Undersea warfare could play a major role in future conflicts, and the U.S. Navy is looking for new capabilities that could help it detect and defeat enemy unmanned underwater vehicles (UUVs) and human divers.
Maritime drones are capable of performing a variety of military missions such as intelligence, surveillance and reconnaissance, mine laying and more. The Pentagon is pursuing a variety of these types of systems, and it also has a force of Navy SEALs that are trained to operate below the waves.
But the Pentagon also needs the ability to thwart adversaries’ capabilities in this realm.
“The Government is seeking technologies related to seabed and port security for defense against divers and UUVs. These technologies should support detection, tracking, and the subsequent fire control necessary for engagement of potential undersea manned and unmanned threats,” according to a source sought notice released Friday by the Navy on Sam.gov.
Mission packages that the sea service is eyeing include shore- or ship-based subsystems, equipment and software for mission planning, tactical decision aid, field management (health and status) and battle damage assessment — as well as systems for detection, tracking, navigation and communications.
Product requirements noted in the request for information include the ability to plan and deliver a field of distributed, autonomously networked wireless sensor nodes via UUV; detect and classify a target of interest and provide its bearing, range and speed by utilizing said network, with the option to command and control the network and operations remotely via an operator interface; and assemble information provided by the network autonomously to form an estimation of target track and position.
The aim is to have a combination of capabilities, or “system of systems,” that can “hold a threat target at risk of prosecution” by U.S. weapons.
In an attachment to the RFI, the Navy listed 39 areas of general interest related to these types of technologies including a slew of sensors; multi-source sensor data fusion and exploitation; techniques for quantum encryption, coding and computation; multi-domain UUV autonomous operation and interaction; insertion of artificial intelligence “techniques” into undersea sensors for “situations optimization”; contested undersea battlespace payload delivery; “netted” UUV-deployed anti-submarine warfare weapons and delivery; and others.
Responses to the RFI are due Sept. 5.
Meanwhile, lawmakers are also sounding the alarm about the threats posed by undersea drones and trying to push a bill that would require the Pentagon to do more analysis and formulate a strategy to beef up U.S. defenses.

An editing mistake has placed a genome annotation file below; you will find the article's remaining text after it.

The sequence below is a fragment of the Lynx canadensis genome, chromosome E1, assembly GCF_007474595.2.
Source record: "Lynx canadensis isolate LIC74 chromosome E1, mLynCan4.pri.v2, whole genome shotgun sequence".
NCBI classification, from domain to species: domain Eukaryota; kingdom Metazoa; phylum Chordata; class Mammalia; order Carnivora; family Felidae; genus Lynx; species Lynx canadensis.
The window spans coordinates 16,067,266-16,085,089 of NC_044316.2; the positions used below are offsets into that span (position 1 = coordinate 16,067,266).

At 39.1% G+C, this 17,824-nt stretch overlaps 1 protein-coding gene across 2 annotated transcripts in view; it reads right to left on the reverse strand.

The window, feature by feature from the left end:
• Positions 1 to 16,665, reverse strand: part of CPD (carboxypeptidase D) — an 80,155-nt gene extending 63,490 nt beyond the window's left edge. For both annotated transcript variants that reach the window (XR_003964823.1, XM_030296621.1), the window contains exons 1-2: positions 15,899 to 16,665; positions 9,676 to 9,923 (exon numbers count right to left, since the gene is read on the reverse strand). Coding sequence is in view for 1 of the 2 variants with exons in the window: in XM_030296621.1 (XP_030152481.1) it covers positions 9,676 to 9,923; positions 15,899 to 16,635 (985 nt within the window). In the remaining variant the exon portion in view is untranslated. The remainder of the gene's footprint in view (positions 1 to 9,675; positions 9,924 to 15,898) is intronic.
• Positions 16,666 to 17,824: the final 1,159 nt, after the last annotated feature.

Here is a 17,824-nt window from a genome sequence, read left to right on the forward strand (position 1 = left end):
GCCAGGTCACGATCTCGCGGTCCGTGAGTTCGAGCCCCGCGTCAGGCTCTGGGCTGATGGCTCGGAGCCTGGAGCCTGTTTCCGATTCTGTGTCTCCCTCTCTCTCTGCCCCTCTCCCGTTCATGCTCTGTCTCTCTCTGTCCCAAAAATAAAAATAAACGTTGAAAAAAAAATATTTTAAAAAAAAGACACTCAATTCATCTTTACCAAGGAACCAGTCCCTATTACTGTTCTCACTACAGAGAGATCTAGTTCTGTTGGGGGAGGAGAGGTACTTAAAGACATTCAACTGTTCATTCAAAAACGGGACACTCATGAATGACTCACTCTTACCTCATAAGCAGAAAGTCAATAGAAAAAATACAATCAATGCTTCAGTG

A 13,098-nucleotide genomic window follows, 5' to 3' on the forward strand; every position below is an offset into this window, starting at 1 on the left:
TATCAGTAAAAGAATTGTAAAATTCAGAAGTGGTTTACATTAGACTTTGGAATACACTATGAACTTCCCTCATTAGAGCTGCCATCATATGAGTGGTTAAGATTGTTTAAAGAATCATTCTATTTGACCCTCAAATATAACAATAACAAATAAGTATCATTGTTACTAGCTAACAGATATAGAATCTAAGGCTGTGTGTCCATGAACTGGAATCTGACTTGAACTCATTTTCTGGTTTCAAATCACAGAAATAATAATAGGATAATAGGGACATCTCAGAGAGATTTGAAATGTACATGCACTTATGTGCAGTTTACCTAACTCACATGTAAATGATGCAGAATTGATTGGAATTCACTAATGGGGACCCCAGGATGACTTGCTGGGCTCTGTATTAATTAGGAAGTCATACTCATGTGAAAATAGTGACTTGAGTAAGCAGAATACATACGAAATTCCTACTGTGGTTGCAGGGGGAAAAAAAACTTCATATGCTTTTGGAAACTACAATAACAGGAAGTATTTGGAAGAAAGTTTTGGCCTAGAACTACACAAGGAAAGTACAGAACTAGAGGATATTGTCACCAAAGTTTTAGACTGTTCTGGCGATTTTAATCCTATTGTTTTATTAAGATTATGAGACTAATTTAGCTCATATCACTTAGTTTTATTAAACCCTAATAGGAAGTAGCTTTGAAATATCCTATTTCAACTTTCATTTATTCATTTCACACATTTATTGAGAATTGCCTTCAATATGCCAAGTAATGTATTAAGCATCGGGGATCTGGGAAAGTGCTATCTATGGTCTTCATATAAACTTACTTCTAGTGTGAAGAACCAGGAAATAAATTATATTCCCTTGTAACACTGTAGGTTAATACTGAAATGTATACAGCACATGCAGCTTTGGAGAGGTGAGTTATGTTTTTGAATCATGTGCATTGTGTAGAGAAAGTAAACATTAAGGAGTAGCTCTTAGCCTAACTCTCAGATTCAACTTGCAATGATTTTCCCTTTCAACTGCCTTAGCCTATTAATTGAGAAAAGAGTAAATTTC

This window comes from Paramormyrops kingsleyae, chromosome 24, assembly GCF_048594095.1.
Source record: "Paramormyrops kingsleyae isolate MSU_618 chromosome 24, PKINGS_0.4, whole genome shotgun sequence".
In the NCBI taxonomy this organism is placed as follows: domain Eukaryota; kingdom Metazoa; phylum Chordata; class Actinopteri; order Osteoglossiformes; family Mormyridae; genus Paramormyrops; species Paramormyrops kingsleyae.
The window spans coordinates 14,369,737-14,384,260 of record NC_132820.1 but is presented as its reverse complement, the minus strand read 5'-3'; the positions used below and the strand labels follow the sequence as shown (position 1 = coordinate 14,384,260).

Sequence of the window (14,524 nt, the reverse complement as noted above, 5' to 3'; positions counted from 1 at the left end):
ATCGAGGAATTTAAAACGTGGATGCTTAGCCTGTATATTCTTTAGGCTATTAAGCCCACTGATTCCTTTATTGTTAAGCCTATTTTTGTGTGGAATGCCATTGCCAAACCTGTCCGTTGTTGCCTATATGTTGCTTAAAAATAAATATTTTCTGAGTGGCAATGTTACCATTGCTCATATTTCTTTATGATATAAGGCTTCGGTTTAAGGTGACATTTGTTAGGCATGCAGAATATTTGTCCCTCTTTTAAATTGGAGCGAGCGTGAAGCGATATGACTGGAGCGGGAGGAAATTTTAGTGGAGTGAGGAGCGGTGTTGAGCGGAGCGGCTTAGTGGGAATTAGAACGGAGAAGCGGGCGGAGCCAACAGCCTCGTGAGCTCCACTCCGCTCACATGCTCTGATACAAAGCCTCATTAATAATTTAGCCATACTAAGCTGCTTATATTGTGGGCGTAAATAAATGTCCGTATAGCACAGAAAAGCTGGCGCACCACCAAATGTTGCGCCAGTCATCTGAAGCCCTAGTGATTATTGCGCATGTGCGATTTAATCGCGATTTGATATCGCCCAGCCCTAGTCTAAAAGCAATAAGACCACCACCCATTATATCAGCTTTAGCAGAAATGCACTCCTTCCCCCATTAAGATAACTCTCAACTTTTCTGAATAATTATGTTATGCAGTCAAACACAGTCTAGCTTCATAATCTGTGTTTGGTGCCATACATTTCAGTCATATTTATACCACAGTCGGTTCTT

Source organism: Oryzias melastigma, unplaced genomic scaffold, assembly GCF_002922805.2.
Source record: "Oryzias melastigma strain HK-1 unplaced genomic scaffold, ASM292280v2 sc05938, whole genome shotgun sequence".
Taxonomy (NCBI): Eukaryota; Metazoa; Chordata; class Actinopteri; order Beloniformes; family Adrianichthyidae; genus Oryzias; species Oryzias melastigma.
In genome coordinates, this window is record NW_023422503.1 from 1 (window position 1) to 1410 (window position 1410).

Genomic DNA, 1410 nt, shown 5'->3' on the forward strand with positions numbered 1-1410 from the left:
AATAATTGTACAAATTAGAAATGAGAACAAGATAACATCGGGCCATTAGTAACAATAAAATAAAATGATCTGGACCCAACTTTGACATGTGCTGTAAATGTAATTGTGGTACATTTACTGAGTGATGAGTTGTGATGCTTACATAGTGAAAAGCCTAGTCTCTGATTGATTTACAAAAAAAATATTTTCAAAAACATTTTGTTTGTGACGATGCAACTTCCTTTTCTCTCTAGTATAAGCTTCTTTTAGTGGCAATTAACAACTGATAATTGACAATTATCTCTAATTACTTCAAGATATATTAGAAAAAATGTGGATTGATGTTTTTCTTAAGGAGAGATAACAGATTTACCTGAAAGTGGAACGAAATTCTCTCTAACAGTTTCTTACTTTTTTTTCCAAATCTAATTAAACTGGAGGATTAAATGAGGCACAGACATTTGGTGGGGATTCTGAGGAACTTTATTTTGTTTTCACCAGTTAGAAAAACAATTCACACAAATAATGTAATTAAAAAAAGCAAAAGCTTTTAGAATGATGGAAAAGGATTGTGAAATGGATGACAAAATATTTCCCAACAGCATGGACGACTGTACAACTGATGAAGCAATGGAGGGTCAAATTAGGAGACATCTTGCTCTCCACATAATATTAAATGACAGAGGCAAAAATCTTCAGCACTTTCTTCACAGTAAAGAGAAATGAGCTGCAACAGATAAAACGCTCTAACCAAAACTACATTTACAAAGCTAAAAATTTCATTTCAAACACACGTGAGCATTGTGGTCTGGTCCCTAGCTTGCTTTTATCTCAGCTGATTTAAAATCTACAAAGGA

“Incursions of unmanned aerial vehicles into United States airspace is an issue of concern. The committee believes that potential incursions of unmanned underwater vehicles (UUVs) could pose similar problems for our security. Therefore, the committee directs the Secretary of Defense, in consultation with the Secretary of Homeland Security, to analyze incidents of suspected or confirmed intrusions by UUVs on or near U.S. military installations. Based on that analysis, the Secretary shall identify a strategy for addressing such incursions, and whether the Department needs to acquire different or enhanced capabilities to neutralize future threats from UUVs,” per the Senate Armed Services Committee’s report on the fiscal 2024 National Defense Authorization Act, which was passed by the Senate last month.
The bill would task the secretary of defense to deliver a report on that strategy to the congressional defense and intelligence committees by April 1, 2024.
Congress has yet to pass a final version of the 2024 NDAA.
During a teleconference in June, DefenseScoop asked Senate Armed Services Committee member Sen. Tim Kaine, D-Va., why the provision was included in the legislation and whether it was in response to specific adversary activities that the committee had learned of.
“I would say that it’s more based upon an awareness of the technology and how it can be used than a response to a particular incident. But we know the technology. I mean, we have such technologies, we know how they can be used. And … it would be kind of malpractice not to make sure that our own assets are protected,” Kaine said.